The Incident (2011) DVD Review


Dir. Alexandre Courtes         81 mins
Koch Media
UK Release: 13th May 2013

A cursory glance over the IMDB trivia of ‘Asylum Blackout’ (as it’s known in America) informs us that two people fainted during the premiere at the Toronto International Film Festival. The cynical side of me questions the accuracy of such a claim, but that said I prepared my smelling salts regardless. They were not needed.

The film is set in Sans Asylum, Washington State in 1989, and revolves around three of the kitchen staff who also happen to be in a band together, George (Rupert Evans), Max (Kenny Doughty) and Ricky (Joseph Kennedy). We see that the band’s rehearsal time isn’t exactly harmonious and there may be cracks appearing with regard to the commitment of certain members.

George in particular is feeling the stress of the band tensions and he finds it seeping into his attitude in work. After a sleep-deprived night, the following day in work is particularly arduous for him, and on the recommendation of a colleague goes for a nap as that night the band have a gig.

Sadly for George, his peace and quiet doesn’t last long as there is a sudden blackout in the asylum, which means an automatic total lockdown. This happens just as the majority of inmates are having their evening meal, and the guards find themselves in total darkness charged with the task of getting everyone back to their rooms. They see no alternative but to enlist the help of George, Max and Ricky to achieve this.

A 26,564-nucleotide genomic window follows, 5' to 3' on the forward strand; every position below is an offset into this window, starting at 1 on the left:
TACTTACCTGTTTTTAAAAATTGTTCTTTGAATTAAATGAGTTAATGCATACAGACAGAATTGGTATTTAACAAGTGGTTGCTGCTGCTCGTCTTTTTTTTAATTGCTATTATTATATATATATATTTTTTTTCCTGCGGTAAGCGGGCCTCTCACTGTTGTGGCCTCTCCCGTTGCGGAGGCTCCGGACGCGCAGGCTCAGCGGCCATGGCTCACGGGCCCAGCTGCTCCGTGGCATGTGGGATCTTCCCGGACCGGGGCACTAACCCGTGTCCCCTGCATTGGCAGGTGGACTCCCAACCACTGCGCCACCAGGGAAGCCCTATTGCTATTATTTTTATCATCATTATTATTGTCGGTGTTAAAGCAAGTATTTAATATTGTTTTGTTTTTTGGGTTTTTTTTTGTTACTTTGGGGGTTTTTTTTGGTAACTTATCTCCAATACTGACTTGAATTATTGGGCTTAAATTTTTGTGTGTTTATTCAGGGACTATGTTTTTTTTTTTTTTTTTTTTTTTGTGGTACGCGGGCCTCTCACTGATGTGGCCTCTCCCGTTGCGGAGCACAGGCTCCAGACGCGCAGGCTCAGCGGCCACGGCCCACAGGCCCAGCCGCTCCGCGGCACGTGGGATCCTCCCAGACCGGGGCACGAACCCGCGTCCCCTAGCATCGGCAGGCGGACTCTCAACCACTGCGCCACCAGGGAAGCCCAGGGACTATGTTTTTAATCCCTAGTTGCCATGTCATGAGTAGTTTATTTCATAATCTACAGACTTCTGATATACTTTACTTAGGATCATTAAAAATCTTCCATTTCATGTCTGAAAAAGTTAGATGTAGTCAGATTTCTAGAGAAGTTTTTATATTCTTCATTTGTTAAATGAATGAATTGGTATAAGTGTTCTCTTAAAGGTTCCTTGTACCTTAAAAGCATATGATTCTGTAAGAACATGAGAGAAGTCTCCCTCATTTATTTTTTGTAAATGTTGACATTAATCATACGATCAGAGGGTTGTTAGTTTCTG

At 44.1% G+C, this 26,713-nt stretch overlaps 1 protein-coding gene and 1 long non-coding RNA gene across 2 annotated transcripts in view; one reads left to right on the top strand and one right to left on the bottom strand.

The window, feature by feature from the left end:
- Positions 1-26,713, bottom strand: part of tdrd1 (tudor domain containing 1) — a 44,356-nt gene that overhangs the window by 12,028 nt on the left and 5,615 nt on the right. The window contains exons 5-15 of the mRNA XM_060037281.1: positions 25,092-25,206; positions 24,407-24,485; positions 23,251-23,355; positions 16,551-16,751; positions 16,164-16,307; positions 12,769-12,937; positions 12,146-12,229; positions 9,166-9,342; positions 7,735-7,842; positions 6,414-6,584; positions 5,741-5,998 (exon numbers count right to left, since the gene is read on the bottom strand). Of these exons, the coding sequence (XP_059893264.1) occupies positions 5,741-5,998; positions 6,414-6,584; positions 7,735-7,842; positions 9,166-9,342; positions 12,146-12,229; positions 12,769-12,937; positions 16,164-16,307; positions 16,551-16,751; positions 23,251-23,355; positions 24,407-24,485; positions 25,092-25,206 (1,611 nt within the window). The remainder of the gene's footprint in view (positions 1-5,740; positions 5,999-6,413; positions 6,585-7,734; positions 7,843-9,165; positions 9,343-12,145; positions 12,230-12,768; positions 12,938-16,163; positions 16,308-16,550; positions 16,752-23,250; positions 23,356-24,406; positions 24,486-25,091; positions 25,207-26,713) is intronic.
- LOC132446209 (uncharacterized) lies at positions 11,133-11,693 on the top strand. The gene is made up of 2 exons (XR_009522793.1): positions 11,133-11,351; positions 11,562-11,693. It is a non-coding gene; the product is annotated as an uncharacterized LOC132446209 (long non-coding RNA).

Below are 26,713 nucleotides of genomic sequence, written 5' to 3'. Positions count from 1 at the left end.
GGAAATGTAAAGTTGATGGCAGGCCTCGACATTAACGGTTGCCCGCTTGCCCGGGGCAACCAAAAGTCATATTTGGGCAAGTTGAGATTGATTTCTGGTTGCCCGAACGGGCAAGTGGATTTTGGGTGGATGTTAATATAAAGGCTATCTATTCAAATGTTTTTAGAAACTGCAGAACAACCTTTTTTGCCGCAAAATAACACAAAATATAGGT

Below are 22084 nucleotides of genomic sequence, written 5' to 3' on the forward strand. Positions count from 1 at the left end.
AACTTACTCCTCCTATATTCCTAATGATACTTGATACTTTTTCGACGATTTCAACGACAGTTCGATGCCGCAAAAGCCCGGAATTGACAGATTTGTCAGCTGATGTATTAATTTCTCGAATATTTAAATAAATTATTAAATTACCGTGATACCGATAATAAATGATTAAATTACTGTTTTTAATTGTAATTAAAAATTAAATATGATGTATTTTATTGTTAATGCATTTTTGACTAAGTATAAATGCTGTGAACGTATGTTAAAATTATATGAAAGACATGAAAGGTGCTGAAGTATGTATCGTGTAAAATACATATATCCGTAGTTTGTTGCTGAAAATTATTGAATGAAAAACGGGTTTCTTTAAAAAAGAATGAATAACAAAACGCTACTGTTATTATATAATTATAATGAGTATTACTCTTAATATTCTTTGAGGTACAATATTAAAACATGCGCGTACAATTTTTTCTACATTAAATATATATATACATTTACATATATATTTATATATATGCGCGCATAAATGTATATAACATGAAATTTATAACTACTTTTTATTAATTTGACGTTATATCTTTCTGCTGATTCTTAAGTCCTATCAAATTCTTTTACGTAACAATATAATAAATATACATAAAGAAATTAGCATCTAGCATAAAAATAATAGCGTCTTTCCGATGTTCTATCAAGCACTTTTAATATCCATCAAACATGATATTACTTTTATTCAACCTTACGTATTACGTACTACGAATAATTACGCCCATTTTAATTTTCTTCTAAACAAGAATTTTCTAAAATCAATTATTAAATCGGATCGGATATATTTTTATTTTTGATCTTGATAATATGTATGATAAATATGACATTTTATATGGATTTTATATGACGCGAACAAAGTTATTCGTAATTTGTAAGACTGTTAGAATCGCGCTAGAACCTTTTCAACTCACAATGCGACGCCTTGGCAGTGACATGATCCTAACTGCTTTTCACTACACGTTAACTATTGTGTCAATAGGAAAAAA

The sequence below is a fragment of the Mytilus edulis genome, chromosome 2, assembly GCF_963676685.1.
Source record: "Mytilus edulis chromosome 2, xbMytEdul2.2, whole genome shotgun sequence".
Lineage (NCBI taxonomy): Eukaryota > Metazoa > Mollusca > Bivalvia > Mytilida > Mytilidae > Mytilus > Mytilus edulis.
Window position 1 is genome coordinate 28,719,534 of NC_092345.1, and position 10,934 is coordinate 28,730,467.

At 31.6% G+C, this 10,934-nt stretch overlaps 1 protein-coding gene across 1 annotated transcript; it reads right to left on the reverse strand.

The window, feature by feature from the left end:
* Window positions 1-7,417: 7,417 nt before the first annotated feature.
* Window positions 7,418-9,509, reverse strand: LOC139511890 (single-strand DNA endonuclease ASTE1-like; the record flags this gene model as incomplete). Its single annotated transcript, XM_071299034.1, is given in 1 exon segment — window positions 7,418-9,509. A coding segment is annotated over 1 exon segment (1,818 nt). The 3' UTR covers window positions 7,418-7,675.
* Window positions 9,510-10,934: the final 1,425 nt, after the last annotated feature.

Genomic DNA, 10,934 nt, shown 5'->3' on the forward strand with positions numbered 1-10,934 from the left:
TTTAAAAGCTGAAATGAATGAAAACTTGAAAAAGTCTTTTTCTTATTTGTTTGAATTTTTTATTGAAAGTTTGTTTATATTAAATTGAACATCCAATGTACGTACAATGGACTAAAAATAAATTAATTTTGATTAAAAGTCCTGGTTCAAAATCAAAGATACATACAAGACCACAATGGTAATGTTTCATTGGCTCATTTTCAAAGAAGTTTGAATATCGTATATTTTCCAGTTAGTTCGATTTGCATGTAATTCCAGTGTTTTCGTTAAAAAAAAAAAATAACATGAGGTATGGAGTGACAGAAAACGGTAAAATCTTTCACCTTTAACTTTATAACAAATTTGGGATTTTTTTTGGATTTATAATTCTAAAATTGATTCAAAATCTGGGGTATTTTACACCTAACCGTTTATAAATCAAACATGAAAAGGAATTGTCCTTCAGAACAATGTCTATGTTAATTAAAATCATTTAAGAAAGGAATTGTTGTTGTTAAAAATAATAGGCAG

As the challenge of taking the inmates – all with seemingly heightened states of anxiety – back to their rooms begins, it’s not long before the most dangerous among them break free and become detached from the main group. Before they know it the three band mates find themselves holed up in the dark asylum, effectively the prey for the deranged rabid prisoners that roam the building.

‘The Incident’ is a fairly simple picture, where after the initial brief exposition we get down to a straightforward hunter / prey horror film. What lets it down though is its descent into the predictable territory of the inmates suddenly becoming these unhinged crazed maniacs whilst the good guys remain resolutely calm, focused and seemingly quite unshaken by the developing situation.



It’s filmed well, the three bandmates are likeable enough, although we discover relatively little about them. Overall it’s just a ‘meh’ horror flick, an 80 minute diversion within which you’re never bored, but you can’t help the nagging frustration that it could have been a very worthy piece had it been just that bit more ambitious.

5 out of 10

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